Lifelong learning in synagogues: The forgotten communities

Published: 
2020

Source: Journal of Jewish Education, 86:3

 

Though the development of Jewish schools in the United Kingdom has increased enormously in the past 50 years, the planning of adult Jewish education in the UK has been almost entirely ignored. This article explores the purpose and provision of adult education in three communities in the United Synagogue, the largest synagogal body in the UK. Synagogue-based adult education is apparently provided with little planning or measurement of outcomes. Community leaders and members take differing approaches to its aims and success measurement, with socialization being vital for participants, most of whom are in their senior years.

The questions that challenged the United Synagogue communities and their leaders were in essence:

  • What are the aims of adult education in United Synagogue communities?
     
  • How is “success” defined and measured?
     
  • What programs are offered, by whom, for whom, and why?
     
  • What training do, or should, rabbis or lay leaders receive in planning and delivering adult education?

Conclusions

Many Anglo-Jewish communities run programs called “adult education” rather than lifelong learning, and this research examined the anecdotal belief that there is little planning in their aims, delivery, and outcome measurement. In brief, it concluded that rabbis and lay leaders took differing approaches to the aims of adult education, with the lay leaders seeking to encourage active community participation, wanting members “to feel comfortable,” and the rabbis mainly sought to engage their members in a lifelong Jewish learning journey to “enhance their lives.”

This difference in approach was reinforced by the responses of community members, who mainly sought to expand their Jewish literacy knowledge and understanding of Jewish philosophy (without necessarily engaging in text study) but, most importantly, within a strong communal socialization framework. All the participants surveyed believed that education was at the heart of Judaism, was not age restricted, and was what a synagogue should be delivering.

As in the secular world, success in Jewish adult education was difficult to define and even harder to measure. Though the numbers attending courses could be one indicator, and increased knowledge could be another, the more nebulous factor of “feeling comfortable” was also significant. Further research into the definition and measurement of success in a Jewish community context would be valuable in developing a system of metrics and performance indicators.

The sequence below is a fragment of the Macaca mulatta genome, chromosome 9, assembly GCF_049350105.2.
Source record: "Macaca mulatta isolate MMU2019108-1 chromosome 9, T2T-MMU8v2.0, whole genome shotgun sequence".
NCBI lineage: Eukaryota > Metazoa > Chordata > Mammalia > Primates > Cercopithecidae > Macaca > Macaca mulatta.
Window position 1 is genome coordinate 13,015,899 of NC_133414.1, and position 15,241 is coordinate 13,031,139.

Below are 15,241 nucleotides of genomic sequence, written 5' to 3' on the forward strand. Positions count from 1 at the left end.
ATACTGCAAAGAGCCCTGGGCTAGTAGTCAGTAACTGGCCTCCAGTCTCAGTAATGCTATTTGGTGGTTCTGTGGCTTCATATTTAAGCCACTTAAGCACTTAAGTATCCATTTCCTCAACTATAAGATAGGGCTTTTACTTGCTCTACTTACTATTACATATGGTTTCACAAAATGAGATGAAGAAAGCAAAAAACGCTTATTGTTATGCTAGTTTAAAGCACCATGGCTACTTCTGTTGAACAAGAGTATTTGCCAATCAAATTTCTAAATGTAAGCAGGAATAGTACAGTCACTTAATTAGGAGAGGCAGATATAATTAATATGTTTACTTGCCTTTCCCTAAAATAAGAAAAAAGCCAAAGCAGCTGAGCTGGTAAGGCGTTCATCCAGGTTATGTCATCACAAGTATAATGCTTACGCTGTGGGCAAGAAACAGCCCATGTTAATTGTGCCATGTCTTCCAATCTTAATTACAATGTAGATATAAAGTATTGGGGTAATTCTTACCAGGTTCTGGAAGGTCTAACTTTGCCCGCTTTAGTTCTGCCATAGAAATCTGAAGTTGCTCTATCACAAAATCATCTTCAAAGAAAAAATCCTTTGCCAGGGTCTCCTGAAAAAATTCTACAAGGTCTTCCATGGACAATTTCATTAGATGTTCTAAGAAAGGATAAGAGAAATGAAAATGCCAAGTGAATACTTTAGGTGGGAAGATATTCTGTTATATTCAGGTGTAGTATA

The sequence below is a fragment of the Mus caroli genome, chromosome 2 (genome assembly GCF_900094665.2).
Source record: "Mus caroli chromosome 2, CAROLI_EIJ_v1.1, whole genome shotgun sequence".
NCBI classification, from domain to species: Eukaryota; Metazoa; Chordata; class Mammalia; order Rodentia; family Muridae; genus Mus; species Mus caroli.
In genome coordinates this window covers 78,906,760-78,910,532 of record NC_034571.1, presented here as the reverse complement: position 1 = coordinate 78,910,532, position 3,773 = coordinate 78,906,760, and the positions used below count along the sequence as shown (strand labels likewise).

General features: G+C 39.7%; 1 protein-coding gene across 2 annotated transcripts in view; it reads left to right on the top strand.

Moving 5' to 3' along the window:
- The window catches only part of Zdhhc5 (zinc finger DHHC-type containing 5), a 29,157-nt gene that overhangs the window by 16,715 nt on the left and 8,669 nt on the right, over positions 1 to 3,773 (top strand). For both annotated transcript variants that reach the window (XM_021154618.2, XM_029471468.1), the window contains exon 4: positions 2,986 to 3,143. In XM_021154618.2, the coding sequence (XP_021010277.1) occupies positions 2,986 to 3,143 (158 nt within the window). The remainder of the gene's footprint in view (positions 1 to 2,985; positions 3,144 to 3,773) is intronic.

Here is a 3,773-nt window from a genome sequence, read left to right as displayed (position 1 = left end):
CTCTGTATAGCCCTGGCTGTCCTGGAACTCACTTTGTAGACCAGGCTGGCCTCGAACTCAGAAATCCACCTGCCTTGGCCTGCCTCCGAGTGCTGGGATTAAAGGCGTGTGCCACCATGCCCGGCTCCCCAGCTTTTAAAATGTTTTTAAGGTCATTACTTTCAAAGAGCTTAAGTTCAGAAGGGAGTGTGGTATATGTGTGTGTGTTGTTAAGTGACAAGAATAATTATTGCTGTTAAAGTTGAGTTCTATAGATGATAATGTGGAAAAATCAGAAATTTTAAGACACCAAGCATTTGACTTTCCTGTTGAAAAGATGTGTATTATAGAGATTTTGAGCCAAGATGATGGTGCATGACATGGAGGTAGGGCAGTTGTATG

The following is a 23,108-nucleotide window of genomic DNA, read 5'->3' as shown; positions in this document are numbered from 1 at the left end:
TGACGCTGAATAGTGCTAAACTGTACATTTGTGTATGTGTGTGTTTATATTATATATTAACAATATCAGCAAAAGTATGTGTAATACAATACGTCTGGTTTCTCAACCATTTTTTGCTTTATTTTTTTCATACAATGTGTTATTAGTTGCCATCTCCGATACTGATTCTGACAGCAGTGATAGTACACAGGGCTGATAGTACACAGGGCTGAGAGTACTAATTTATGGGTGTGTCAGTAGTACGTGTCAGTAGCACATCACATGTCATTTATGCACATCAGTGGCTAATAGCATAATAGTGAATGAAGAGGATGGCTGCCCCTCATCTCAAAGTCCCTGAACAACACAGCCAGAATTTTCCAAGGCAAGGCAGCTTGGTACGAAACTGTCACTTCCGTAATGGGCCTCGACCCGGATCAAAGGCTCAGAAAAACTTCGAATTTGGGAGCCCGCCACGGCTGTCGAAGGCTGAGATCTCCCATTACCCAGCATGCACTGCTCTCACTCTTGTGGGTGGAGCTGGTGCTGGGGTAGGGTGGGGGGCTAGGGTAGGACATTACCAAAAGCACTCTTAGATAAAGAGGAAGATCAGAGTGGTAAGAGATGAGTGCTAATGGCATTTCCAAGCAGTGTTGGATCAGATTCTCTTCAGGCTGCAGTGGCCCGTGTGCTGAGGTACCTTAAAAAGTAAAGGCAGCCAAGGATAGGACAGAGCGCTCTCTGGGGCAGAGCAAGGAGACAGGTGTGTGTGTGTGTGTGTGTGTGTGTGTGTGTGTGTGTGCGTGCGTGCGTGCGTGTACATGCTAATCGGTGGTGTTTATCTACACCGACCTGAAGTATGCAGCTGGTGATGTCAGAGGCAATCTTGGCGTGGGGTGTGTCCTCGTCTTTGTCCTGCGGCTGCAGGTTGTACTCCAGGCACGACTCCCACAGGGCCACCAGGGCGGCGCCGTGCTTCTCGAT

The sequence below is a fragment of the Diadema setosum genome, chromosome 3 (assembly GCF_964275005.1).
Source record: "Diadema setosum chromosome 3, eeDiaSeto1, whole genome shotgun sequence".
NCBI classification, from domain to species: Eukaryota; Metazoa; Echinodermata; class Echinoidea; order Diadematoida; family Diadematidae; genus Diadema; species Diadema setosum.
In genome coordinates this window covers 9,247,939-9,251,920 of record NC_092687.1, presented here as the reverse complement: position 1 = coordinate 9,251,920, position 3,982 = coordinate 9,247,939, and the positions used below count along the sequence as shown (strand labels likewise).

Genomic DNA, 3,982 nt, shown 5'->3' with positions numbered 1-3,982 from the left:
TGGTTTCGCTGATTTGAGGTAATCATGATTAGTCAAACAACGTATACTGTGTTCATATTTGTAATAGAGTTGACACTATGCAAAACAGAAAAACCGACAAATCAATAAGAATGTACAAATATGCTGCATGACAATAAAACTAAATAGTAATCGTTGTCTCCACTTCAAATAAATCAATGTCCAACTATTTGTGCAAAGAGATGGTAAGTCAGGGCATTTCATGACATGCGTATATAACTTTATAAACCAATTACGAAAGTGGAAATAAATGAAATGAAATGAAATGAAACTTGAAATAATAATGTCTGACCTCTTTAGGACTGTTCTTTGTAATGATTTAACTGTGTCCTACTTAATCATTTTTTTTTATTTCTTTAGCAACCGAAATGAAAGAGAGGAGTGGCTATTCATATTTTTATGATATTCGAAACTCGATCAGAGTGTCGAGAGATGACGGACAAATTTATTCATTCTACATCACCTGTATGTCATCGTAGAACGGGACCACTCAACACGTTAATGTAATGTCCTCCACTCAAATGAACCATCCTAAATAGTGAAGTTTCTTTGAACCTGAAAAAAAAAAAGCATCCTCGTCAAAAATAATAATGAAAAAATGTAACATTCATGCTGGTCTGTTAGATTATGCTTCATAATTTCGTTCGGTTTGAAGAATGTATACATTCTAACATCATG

Initially the hypothesis being tested was that United Synagogue community-based lifelong learning was provided with little planning or measurement of outcomes. It transpired from the responses given by the participants that formal account was hardly ever taken of the need for socialization within adult education, a particularly relevant factor in an aging community cohort.

This research has confirmed the views of Grant and Tickton Schuster (2011, p. 680) that “Jewish study has been a consistent and integral component of Orthodox Jewish life” and of Lamm (2003, p. 22) that the process is more important than the result. What it also showed was that the British United Synagogue community of the early 21st century was far more than just a group of prayer facility buildings and burial societies. There is clearly a growing opportunity for linking the thirst for a diverse range of Jewish knowledge with socialization at a time convenient to the group most likely to be involved, based in, or close to the synagogue itself.

Seeking the views of a wider cross-section of each community could ensure greater participation, and training in adult education techniques could improve the planning and delivery of the programs. With little evidence that community members had been asked what they wanted and only a small advisory group, if at all, usually consisting of those with a direct interest in adult education, it was possible that communities would make the mistake, first articulated by Potter in 1981 that “If you always do what you’ve always done, you always get what you’ve always gotten.” This lack of proper training in the planning and delivery of Jewish adult education was a serious lacuna that needs addressing.

References

Grant, L. D., & Tickton Schuster, D. (2003). The impact of adult Jewish learning in today’s Jewish community. United Jewish Communities.

Lamm, N. (2003). Knowing vs learning: Which takes precedence. In J. Saks & S. Handleman (Eds.), Contemporary Torah education (pp. 11–26). Jerusalem.

Updated: Nov. 05, 2020
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